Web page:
Right-hander Joe Kelly is one of the game’s biggest arms, but has failed to turn his velocity into results. Could the Chicago Cubs turn him into something?
Aside from hard-throwing closer Brandon Morrow, who represents a big question mark already, the Chicago Cubs don’t have many in-your-face, blow it past you relievers. That’s not necessarily a bad thing – but having those arms are hardly an issue come crunch time.
The only other shutdown reliever in tow for 2019? Pedro Strop, who the Cubs will undoubtedly retain via the team option on his two-year deal that concluded at the end of the season. Giving Strop some reinforcements could go a long way in shoring up the bullpen.
We all know the front office’s history of looking for fringe arms who haven’t quite put things together at the big league level. The latest example, of course, comes in the form of Tyler Chatwood. But the team has had successes, as well. Guys like Jesse Chavez, Brian Duensing, Jake Arrieta and, even Cole Hamels, all seemed on the edge of the cliff before joining the Cubs.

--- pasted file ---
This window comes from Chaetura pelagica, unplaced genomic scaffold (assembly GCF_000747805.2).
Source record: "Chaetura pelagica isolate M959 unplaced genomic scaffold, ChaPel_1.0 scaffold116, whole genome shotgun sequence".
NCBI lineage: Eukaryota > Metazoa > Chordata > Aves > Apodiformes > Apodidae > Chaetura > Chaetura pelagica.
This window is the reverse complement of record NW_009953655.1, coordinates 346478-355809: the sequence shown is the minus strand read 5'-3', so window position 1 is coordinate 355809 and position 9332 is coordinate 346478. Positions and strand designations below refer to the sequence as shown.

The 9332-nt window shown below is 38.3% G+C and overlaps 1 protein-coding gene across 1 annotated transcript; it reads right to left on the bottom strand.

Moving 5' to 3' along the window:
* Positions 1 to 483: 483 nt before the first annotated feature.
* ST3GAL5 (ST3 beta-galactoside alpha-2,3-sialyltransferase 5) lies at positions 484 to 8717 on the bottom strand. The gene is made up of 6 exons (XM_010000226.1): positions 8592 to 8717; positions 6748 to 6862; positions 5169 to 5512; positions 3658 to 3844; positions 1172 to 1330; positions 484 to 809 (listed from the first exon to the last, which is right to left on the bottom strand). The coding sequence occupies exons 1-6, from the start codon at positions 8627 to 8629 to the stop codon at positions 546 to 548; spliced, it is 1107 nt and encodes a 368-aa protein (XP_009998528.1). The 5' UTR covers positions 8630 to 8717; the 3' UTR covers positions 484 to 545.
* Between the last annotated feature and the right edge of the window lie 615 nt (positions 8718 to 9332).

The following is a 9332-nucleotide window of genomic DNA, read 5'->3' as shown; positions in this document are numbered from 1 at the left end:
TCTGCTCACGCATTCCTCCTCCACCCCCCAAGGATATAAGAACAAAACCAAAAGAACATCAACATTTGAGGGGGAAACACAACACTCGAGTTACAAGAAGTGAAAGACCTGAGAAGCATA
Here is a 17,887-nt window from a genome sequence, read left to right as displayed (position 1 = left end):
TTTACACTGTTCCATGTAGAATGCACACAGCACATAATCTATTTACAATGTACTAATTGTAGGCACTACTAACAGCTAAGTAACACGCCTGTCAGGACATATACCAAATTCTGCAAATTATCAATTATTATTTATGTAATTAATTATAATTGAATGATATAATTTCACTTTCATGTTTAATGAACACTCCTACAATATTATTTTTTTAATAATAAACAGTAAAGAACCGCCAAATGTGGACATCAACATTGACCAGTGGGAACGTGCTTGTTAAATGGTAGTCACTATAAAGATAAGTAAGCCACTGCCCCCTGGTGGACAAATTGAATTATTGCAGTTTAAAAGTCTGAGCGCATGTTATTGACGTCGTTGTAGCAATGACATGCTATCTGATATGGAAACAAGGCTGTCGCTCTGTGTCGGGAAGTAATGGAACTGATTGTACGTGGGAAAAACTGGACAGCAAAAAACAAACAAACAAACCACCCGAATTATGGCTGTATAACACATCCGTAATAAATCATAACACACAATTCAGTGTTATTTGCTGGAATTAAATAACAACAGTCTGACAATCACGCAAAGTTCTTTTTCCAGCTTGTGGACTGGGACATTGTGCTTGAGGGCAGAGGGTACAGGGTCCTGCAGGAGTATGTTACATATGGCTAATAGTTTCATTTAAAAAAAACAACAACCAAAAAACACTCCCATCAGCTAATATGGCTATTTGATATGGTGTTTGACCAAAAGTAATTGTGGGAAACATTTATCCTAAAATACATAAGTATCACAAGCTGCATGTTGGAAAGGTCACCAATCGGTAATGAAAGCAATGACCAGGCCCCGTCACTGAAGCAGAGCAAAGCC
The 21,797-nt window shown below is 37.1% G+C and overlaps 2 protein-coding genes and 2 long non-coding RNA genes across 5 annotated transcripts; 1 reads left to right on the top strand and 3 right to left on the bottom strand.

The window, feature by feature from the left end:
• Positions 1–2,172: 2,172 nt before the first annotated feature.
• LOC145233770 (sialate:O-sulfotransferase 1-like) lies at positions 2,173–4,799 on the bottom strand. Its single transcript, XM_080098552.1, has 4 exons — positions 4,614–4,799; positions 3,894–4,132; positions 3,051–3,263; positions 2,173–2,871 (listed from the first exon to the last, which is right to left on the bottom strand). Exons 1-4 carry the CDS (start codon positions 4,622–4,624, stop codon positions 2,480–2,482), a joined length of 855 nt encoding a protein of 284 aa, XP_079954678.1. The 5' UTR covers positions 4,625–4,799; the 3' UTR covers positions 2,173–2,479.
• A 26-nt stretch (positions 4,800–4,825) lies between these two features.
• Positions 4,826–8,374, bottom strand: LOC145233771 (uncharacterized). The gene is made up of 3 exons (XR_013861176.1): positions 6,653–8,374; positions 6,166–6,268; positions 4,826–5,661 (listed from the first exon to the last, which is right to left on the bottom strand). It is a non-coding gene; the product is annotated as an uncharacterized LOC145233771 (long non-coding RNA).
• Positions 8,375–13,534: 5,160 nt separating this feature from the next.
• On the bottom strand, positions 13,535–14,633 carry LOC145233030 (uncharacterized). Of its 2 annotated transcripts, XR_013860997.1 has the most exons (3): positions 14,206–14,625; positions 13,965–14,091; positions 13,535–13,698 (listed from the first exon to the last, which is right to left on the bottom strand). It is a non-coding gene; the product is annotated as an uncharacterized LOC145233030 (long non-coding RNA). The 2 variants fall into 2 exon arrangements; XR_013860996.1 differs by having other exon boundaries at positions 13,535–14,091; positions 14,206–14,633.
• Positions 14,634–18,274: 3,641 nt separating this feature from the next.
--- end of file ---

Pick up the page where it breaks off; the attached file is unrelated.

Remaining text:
The next guy Chicago could go after? Boston Red Sox reliever and former St. Louis Cardinals third-rounder Joe Kelly.
All kinds of unrealized potential
Heading into 2018, the right-hander seemed like he was poised to break out as a legitimate late-inning arm.
He had compiled a 2.79 ERA the year prior, pitching to a 1.190 WHIP across 58 innings of work. There was much to be desired in both his strikeout (8.1 K/9) and walk (4.2 BB/9) rates, but the stuff was clearly there.
This season, according to Fangraphs, Kelly averaged north of 98 MPH on his four-seam fastball. But that didn’t translate into anything overly special on the mound. He put up a 4.39 ERA (but a much sightlier 3.57 FIP – nearly in-line with his 3.49 mark from the year prior).
He upped his strikeout rate (from 8.1 to 9.3 per nine) and kept the ball in the yard – allowing just half a home run per nine innings pitched. In short, there are reasons to be optimistic, especially if you can put someone like Kelly under the tutelage of pitching guru Jim Hickey.
Given he failed to follow up an impressive 2017 campaign with another such showing this time around, Kelly likely won’t break the bank wherever he goes this winter. If the Cubs can bring him into the fold, he represents a high-risk, high-upside reclamation project of sorts that could pay big dividends.